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Old 10-11-2013, 11:00 AM
 
71 posts, read 98,071 times
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My parents moved our family about 1000 miles away from my hometown when I was 16 years old. We moved from a small town to a decent sized city with a completely different culture.

I didn't want to move at the time and have always missed home. I swore that I would move back as soon as I became of age. Instead, I ended up getting married and starting my own family, and kind of forgetting about the whole thing for a few years.

Then about 6 years ago I started bringing my family to visit my hometown at least once a year. I instantly remembered why I missed the place so much. Although some things have changed, many have not and I really believe that it is overall a much better place to live.

I really prefer the climate, culture, and overall quality of life compared to where I live now and am once again seriously considering moving back. I am now 32 and have been gone 16 years.

I am curious to hear anyone else's story about moving back home and/or their opinion on the old saying that you can never go home again.
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Old 10-11-2013, 11:49 AM
 
Location: Brew City
4,282 posts, read 2,525,383 times
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I don't miss my home town per se but I do miss the region. My husband and I are actively exploring job opportunities to get back to the Midwest.

The one thing I would caution you on is to not go back with rose-colored glasses. It's easy to miss the good things and remove the negatives from our memories.

You may be treated like an outsider even though you grew up there. I know when I was a teenager growing up in a small city in Ohio I thought I ruled that town (of course that was teenage arrogance). It's not the same going back now. It's not my town anymore.

So it may be a wonderful place to live and raise your family, just don't expect to fall back into your old life.

Good luck to you and if you love it that much, I hope you get there.
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Old 10-11-2013, 01:12 PM
 
71 posts, read 98,071 times
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Quote:
Originally Posted by Vegabern View Post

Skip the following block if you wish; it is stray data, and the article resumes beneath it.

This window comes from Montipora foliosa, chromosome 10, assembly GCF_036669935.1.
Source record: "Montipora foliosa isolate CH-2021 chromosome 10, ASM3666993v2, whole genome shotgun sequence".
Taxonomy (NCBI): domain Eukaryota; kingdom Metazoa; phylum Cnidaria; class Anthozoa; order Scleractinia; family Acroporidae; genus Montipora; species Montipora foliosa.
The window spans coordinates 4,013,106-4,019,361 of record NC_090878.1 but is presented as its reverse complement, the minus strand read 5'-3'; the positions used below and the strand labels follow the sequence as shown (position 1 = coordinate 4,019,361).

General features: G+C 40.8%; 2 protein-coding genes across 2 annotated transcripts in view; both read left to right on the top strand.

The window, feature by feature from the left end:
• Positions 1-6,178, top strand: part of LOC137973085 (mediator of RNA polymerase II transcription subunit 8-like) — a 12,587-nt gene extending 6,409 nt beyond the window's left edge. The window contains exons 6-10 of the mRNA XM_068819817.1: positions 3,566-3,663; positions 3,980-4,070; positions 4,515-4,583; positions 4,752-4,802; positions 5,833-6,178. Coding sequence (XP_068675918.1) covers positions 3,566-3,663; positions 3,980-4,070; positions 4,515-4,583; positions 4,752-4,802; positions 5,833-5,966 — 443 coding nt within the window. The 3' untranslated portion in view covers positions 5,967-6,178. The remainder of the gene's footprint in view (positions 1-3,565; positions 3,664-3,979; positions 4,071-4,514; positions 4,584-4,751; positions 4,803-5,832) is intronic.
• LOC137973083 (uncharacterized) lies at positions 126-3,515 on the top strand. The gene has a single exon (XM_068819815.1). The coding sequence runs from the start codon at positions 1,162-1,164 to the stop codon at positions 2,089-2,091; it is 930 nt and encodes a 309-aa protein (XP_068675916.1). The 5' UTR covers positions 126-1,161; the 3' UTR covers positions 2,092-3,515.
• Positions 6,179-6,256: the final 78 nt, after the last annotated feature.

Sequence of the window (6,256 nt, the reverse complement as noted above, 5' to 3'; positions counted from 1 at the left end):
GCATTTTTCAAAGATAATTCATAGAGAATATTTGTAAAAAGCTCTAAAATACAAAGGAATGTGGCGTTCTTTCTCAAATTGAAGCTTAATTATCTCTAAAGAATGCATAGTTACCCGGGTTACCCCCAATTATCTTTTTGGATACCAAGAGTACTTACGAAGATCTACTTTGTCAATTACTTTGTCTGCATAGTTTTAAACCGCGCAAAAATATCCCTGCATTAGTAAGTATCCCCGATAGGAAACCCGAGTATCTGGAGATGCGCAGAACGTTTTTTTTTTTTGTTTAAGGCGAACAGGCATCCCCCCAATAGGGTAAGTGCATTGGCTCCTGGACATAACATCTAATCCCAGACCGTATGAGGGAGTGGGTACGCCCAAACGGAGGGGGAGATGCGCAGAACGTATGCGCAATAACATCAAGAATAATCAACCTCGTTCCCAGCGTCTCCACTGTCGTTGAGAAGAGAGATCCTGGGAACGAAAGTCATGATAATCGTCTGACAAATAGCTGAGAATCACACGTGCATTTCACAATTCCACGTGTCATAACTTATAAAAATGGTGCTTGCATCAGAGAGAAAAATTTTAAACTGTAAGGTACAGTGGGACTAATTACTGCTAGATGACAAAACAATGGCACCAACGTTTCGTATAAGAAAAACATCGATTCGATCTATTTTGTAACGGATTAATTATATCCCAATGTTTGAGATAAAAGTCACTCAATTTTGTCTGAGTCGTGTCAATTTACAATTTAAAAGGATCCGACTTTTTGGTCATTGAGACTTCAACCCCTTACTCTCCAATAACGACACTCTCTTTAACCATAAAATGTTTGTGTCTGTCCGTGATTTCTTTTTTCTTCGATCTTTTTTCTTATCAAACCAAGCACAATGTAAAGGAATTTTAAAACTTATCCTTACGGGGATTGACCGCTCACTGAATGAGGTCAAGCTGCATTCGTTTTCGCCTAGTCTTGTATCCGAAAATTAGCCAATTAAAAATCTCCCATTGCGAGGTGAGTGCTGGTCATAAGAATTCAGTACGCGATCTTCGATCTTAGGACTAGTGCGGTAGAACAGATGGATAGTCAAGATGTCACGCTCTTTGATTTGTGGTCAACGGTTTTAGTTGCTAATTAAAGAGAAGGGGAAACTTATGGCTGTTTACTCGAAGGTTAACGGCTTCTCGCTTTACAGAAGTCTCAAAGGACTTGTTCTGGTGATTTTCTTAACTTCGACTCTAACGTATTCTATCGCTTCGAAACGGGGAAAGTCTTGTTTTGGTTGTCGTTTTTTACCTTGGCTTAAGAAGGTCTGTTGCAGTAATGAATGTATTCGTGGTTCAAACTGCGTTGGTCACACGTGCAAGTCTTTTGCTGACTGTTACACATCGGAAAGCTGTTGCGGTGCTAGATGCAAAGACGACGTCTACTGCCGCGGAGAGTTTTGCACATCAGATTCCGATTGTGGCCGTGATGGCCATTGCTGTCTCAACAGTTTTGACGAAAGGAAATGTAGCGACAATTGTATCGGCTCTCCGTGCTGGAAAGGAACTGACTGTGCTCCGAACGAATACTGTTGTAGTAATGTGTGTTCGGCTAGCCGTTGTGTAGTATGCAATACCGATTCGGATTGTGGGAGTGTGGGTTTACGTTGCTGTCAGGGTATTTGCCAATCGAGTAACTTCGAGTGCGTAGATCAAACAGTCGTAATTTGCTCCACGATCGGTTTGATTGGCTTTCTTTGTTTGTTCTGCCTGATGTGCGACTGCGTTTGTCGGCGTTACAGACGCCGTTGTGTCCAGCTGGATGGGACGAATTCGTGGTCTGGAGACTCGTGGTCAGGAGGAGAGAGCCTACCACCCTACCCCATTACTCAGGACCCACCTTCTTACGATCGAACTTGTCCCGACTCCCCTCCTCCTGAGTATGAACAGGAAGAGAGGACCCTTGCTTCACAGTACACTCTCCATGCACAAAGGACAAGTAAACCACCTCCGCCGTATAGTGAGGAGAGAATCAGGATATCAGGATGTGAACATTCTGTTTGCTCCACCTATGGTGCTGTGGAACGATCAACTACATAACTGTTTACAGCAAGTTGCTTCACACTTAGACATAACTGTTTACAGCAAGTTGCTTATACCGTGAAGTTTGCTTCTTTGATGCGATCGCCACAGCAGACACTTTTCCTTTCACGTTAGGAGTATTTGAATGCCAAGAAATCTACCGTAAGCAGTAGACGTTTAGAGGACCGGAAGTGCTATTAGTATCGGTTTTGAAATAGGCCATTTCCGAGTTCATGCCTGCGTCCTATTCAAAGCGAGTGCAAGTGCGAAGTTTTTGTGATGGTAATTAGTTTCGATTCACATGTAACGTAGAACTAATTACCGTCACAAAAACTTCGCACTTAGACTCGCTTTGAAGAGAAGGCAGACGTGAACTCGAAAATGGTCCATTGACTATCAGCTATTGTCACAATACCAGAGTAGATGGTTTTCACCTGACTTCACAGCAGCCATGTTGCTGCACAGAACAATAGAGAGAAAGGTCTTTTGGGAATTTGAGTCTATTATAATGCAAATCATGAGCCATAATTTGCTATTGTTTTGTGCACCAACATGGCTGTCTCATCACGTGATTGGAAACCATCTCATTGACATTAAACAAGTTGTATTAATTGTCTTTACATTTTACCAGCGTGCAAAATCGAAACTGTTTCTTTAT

I don't miss my home town per se but I do miss the region. My husband and I are actively exploring job opportunities to get back to the Midwest.

The one thing I would caution you on is to not go back with rose-colored glasses. It's easy to miss the good things and remove the negatives from our memories.

You may be treated like an outsider even though you grew up there. I know when I was a teenager growing up in a small city in Ohio I thought I ruled that town (of course that was teenage arrogance). It's not the same going back now. It's not my town anymore.

So it may be a wonderful place to live and raise your family, just don't expect to fall back into your old life.

Good luck to you and if you love it that much, I hope you get there.
Thanks for your response. I grew up in the upper midwest, the U.P. of Michigan to be exact. Actually I also really miss the REGION more than the town itself. I am probably biased, but I think that the upper midwest is the best region in the country.

I can also relate to your teenage experience and I probably do choose to forget some of the negative aspects of the region.

I live in the south now, and honestly I would probably be happier anywhere in the Michigan,Wisconsin, Minnesota area. The U.P. of Michigan just seems so unique and different from most of the country, but I guess everyone probably thinks that way about the place where they grew up.

I do miss a lot about the climate and culture of the northern states in general, although they do vary some.

I would imagine that Montana would be a nice place to live.
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Old 10-11-2013, 02:01 PM
 
Location: Brew City
4,282 posts, read 2,525,383 times
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Funny thing is, my husband is persuing a job in Escanaba!! We just got back from a two week trip to the UP. We spent a weekend in Interlochen too. I absolutely LOVE the region between Traverse City and Petoskey. I just turned 30 but I'm already planning to retire in Charlevoix, MI.

Montana is nice enough but I've been homesick for the Great Lakes region for a few years now. Being in Northern Michigan just felt like home to me. It made my heart hurt to leave.

I didn't even notice your sn! I should have realized where you were missing. I really like that stretch between Grand Marais and Marquette. I didn't get to explore anywhere east of Grand Marais along the Superior or west of Marquette.
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Old 10-11-2013, 03:28 PM
 
Location: West Michigan
12,084 posts, read 34,184,022 times